The Medicine Issue will be on the newsstand until December 15th. I highly recommend you pick up a copy before it disappears. Truly not to be missed!

You can find out more about the Lapham's Quarterly Medicine Issue--and read some of the pieces, including Lewis Lapham's brilliant introduction--by clicking here. You can find out more about the magazine in general by clicking here. Visit the magazine's blog by clicking here. Read more about the magazine in this recent New York Times story, from which the quotation above is drawn.

Image: From the revelatory Wellcome Images. Credit: Position of the right hip. Figure showing child being turned in the womb. Engraving; From: Nouvelles demonstrations d'accouchemens, By: Jacques Pierre Maygrier; Published: BechetParis 1822; Credit: Wellcome Library, London

New Morbid Anatomy Library Acquisition "Secure the Shadow: Death and Photography in America" by Jay Ruby

I just received the impatiently-awaited copy of Jay Ruby's Secure the Shadow: Death and Photography in America, which, in an uncharacteristically lucky moment, I won in a drawing from "The Thanatos Archive," a members-only website devoted to post-mortem and memorial photography. This book--a scholarly, lavishly illustrated work on death and photography in America--is out-of-print and quite dear to come by. Thanks so much to the wonderful Thanatos Archive for making it possible for me to add such an important and difficult-to-acquire book to the Morbid Anatomy Library special collections!

More on the book, from
Death and the way society comes to terms with it have become a major area of scholarly and popular interest, as evidenced in the work of such well-known figures as Philippe Ariès and Elisabeth Kübler Ross. Photographs and other forms of pictorial imagery play an important role in these investigations. Secure the Shadow is an original contribution that lies at the intersection of cultural anthropology and visual analysis, a field that Jay Ruby's previous writings have helped to define. It explores the photographic representation of death in the United States from 1840 to the present, focusing on the ways in which people have taken and used photographs of deceased loved ones and their funerals to mitigate the finality of death.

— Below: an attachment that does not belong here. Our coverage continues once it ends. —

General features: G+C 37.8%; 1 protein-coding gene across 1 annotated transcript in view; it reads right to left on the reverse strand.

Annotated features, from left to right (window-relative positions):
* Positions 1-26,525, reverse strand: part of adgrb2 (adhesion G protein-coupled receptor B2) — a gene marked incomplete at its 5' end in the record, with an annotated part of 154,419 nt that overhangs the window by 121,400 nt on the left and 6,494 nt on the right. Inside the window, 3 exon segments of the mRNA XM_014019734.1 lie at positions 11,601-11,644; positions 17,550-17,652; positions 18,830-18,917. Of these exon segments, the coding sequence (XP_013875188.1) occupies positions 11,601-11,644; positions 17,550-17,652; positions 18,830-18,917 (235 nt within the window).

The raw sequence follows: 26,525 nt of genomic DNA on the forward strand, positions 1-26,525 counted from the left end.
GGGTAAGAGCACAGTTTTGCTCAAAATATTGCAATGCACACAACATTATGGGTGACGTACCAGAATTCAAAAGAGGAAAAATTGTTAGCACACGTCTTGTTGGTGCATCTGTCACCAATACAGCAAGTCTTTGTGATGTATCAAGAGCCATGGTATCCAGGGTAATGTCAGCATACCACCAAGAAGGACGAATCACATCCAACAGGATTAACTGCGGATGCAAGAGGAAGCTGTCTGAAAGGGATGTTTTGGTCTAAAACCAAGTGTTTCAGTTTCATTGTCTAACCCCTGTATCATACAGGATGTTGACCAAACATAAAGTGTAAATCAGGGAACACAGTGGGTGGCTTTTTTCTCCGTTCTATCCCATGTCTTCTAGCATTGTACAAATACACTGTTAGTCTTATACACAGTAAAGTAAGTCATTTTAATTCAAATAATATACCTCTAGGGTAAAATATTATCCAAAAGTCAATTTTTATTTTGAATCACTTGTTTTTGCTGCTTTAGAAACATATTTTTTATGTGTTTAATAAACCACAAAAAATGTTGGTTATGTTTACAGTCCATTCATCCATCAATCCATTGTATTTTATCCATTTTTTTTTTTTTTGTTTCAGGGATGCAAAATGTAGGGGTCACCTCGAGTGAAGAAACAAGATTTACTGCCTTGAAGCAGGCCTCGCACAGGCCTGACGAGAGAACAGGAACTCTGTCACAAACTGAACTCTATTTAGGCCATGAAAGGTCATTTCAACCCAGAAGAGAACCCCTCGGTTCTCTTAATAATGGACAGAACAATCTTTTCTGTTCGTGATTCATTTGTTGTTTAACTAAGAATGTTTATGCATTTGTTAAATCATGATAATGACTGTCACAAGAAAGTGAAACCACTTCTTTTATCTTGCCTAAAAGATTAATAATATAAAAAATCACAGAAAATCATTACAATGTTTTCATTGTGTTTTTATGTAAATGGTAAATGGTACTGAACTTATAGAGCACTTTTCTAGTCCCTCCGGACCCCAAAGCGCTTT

Sometimes thought to be a bizarre Victorian custom, photographing corpses has been and continues to be an important, if not recognized, occurrence in American life. It is a photographic activity, like the erotica produced in middle-class homes by married couples, that many privately practice but seldom circulate outside the trusted circle of close friends and relatives. Along with tombstones, funeral cards, and other images of death, these photographs represent one way in which Americans have attempted to secure their shadows.

Ruby employs newspaper accounts, advertisements, letters, photographers' account books, interviews, and other material to determine why and how photography and death became intertwined in the nineteenth century. He traces this century's struggle between America's public denial of death and a deeply felt private need to use pictures of those we love to mourn their loss. Americans take and use photographs of dead relatives and friends in spite of and not because of society's expectation about the propriety of these means. Ruby compares photographs and other pictorial media of death, founding his interpretations on the discovery of patterns in the appearance of the images and a reconstruction of the conditions of their production and utilization.
A selection of Jay Ruby's photographs from Secure the Shadow are available at the Fixing Shadows website; you can see them by clicking here. You can find out more about The Thanatos Archive by clicking here. More about Secure the Shadow here. Feel free to come by and visit this fine book, and others like it, at The Morbid Anatomy Library in Brooklyn, open most days from 10-6 PM.